Ever since Chuck Reed was elected mayor of San Jose in 2006, he has held quarterly meetings with the president of the Santa Clara County Board of Supervisors. The goal of these meetings is to allow city and county officials to discuss legal disputes without lawyers present.
As recently as last August, Reed met with former supervisor and Board president George Shirakawa Jr., who should be meeting his new cellmate in about a month. A year before, Supervisor Dave Cortese held the conch and met quarterly with Reed.
We supply this history to show that the mayor, Public Enemy No. 1 of San Jose’s public employee unions, and labor-aligned politicos have traditionally set aside their allegiances long enough to stomach one another for an hour every three months.
But that all changed last week, when current Board president Ken Yeager snubbed Reed’s request for a meeting. In his stead, Yeager sent Supervisor Mike Wasserman, the Board’s vice chair.
So, was this some kind of protest over pension reform or Yeager standing in solidarity with labor? Not exactly. It turns out that Yeager, who is openly gay, refuses to meet with Reed because of the mayor’s anti-same-sex marriage stance.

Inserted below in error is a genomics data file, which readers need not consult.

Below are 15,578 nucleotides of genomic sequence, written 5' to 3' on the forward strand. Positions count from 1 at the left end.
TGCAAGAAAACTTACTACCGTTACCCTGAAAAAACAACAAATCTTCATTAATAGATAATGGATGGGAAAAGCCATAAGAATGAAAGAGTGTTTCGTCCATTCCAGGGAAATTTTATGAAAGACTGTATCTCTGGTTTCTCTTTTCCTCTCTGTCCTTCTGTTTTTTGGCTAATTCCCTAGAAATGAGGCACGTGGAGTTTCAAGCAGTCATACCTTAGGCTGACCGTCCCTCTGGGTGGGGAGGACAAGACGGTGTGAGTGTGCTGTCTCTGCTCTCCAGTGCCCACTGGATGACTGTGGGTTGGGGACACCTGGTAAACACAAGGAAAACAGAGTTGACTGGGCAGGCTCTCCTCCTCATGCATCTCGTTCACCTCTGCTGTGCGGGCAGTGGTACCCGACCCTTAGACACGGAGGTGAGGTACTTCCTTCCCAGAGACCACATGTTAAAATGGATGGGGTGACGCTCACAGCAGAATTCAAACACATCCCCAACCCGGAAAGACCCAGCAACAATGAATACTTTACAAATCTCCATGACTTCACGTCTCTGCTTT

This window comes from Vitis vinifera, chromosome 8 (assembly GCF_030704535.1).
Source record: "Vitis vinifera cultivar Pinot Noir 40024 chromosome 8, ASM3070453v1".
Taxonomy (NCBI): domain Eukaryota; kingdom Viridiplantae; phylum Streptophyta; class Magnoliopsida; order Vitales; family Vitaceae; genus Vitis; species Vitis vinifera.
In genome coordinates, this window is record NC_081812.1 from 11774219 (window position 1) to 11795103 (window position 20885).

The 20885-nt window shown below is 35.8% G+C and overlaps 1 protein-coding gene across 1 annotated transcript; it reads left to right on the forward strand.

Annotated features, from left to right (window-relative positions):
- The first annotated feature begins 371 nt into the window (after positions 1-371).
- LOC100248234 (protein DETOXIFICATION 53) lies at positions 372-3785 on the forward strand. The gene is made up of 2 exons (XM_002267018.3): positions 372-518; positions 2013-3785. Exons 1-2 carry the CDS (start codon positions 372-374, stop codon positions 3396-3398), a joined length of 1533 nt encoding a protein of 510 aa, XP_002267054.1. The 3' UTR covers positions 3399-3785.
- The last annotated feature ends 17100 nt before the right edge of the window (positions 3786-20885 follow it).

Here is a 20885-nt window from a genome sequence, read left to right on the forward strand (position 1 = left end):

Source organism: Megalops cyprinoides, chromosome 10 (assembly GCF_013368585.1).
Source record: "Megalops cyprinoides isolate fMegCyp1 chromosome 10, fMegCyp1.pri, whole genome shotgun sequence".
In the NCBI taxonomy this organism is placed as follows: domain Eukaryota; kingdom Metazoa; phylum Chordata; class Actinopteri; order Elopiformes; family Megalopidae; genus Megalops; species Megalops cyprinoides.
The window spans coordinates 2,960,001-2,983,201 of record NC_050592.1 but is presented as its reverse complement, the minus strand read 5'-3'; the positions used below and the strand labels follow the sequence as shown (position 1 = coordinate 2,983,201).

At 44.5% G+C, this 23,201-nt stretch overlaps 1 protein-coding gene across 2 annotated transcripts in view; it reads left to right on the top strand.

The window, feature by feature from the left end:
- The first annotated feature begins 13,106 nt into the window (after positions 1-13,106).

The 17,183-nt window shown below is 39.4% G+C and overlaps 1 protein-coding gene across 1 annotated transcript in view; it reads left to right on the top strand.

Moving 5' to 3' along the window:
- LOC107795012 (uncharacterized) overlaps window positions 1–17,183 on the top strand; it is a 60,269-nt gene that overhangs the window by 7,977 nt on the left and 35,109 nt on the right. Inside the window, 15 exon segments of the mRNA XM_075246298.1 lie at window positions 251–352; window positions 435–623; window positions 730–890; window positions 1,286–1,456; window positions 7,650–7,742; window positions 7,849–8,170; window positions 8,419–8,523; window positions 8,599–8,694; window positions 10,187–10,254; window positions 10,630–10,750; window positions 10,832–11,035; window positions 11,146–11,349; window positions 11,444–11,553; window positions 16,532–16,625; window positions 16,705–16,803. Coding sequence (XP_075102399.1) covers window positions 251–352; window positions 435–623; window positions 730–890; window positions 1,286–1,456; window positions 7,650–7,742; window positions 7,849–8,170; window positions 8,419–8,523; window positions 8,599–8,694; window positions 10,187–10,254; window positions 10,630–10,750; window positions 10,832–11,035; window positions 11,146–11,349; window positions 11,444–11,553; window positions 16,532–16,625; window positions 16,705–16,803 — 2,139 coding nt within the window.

“I’ve found myself increasingly frustrated with Mayor Reed’s staunch opposition to marriage equality,” Yeager said. “No amount of dialog seems to move him, and it’s hard not to take it personally after a while. The vice president of the Board is just as capable of handling these routine check-in meetings as the Board president. Supervisor Wasserman understands my position, and I’m grateful for his willingness to step in here.”
Reed’s office seemed caught off guard by the whole matter, as a spokesperson for the mayor noted that “there wasn’t a specific reason” for Yeager’s absence. But, the mayor’s spin cycle added, it’s all good because Wasserman will likely be Board president next year, so this arrangement allows for greater “continuity” and blah, blah, blah.
Wasserman, a Republican, apparently had a great time at City Hall, while Reed, who curiously continues to call himself a Democrat, must have enjoyed letting his ever-so-short hair down while commiserating with a man whose values he shares—except that Wasserman actually supports marriage equality.
San Jose’s City Council has already gone on record in support of same-sex marriage, with only Reed and Councilmember Johnny Khamis opposing a resolution that was sent to the U.S. Supreme Court.
> As President of the “full blown circus” at the County, Yeager has an affirmative duty to meet with all Mayors of all cities within the County’s jurisdiction.
> Screw Yeager.
I’m astonished! I actually agree.
Yeager is public official with temporary stewardship of an institution charged with conducting the business of ALL of the people.
If he wants to conduct business only on behalf of and in the interest of gays, he should resign from the Board of Supervisors and become a gay activist.
The attitude of too many activist politicians that “I’m going to hijack this institution and cram down MY agenda” really sucks.
Yeager: Narcissistic. Petulant. Immature.
The people of Santa Clara County should expect better.